Are you hearing it? Click here for the full import of Jim’s warning… and access to an action plan that will keep you both solvent and sane.

Off to the markets…

Stocks are flashing red this morning. S&P, down 5… Dow, down 40… Nasdaq, down 21. The proximate cause?

The European Central Bank (ECB) threw a wet blanket over markets this morning when it punted on any new stimulus. It left interest rates unchanged, saying it doesn’t see an immediate threat to European recovery.

ECB President Mario Draghi said policymakers haven’t discussed extending its bond-buying program, adding that the ECB will have to study how to maintain its QE program without running out of bonds to buy. Let us know what you come up with, please.

Meanwhile, crude’s up $1.71 today, while the yellow metal slipped $1.60, to $1,347.60. Nothing serious.

Here comes “new taxes and weird fees,” Jersey style. And it’s Pennsylvanians who’ll take the hit.

New Jersey Gov. Chris Christie let it drop just before Labor Day weekend that he’s scrapping a long-standing agreement between New Jersey and Pennsylvania. Since 1977, Pennsylvanians who work in New Jersey have paid Pennsylvania income taxes — which are generally lower.

With the deal going bye-bye, a Pennsylvanian earning $50,000 a year in New Jersey will see her effective state income tax rate nearly double next year.

Christie made no bones that this is a revenue grab; he said he expects $180 million in new money for state coffers.

“Pennsylvanians who are unhappy with their higher tax bills,” writes Eric Boehm at Reason, “can perhaps find solace in the fact that they will be helping to pay for the retirements of New Jersey state workers and to close a budget gap created by years of questionable spending on corporate welfare.”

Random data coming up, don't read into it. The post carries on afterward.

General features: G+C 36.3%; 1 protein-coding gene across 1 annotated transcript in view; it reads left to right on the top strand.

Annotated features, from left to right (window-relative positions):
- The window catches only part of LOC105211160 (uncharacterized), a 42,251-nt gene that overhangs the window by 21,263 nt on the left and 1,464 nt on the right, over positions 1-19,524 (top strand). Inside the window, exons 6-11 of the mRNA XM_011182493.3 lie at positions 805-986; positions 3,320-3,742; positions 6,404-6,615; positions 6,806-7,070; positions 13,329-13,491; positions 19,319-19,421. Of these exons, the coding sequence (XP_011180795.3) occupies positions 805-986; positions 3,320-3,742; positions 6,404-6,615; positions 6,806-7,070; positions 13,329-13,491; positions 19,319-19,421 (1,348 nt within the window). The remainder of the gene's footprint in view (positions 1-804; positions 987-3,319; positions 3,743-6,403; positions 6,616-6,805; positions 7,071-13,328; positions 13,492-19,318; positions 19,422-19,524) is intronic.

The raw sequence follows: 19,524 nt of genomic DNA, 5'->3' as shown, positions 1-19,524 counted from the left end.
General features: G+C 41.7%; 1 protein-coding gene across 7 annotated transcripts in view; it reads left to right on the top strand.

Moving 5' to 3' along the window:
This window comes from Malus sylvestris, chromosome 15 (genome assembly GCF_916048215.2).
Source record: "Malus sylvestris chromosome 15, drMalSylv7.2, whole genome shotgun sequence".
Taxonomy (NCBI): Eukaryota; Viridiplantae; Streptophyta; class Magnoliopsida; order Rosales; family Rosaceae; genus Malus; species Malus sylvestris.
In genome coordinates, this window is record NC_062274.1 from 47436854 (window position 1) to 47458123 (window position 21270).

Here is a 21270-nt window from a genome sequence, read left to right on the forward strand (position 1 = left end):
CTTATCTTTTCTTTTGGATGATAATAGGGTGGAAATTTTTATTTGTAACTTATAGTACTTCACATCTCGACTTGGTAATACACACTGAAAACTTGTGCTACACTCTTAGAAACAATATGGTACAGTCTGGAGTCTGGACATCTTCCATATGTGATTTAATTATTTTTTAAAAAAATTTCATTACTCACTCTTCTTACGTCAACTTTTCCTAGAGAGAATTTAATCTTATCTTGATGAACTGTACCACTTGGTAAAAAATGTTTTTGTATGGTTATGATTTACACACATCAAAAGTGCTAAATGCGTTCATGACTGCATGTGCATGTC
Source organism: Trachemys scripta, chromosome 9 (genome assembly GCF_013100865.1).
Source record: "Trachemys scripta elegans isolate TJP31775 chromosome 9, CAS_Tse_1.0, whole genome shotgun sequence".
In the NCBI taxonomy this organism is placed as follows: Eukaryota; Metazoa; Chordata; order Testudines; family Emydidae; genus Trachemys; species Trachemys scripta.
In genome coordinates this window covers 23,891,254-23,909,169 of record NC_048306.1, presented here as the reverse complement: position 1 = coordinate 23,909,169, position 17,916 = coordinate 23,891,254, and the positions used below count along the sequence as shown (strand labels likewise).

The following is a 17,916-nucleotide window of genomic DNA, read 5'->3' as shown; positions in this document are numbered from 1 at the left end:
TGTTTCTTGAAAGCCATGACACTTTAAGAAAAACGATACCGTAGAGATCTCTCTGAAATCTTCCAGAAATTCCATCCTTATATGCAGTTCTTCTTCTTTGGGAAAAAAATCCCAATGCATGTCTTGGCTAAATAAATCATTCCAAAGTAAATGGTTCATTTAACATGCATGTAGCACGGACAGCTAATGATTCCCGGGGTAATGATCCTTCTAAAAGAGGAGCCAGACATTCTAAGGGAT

Yup. Like many politicians, Christie borrowed from state pension funds to cover day-to-day expenses. And he really loves doling out tax breaks to big businesses — despite overwhelming evidence that such favors don’t create new jobs; they only steal existing jobs from other states.

“After some thought,” says a long reader email we haven’t had time for until today, “it seems to me that the real question with respect to the rise of autonomous vehicles is how much longer anyone will be allowed to drive his or her own car, or how much it might cost to do so if human driving is not completely outlawed.

“Earlier this year, I was talking with my auto insurance agent about this new technology, and he — hardly surprising given his position — was already thinking much further ahead than I would have believed. So too, apparently, is State Farm, and they are clearly seeing a very different business model from what currently exists.

“Among the most important considerations for insurers will be not only the projected large reduction in the number of accidents, but the greatly reduced number of people who will likely continue to own private cars. Clearly, the car insurance business will be very different in the future.

“What really grabbed my attention, however, was when my insurance agent casually observed that, in the not too distant future, the human driver would become the ‘weak link’ in the emerging new constellation of institutions that will shape the way in which vehicles are owned, used and insured.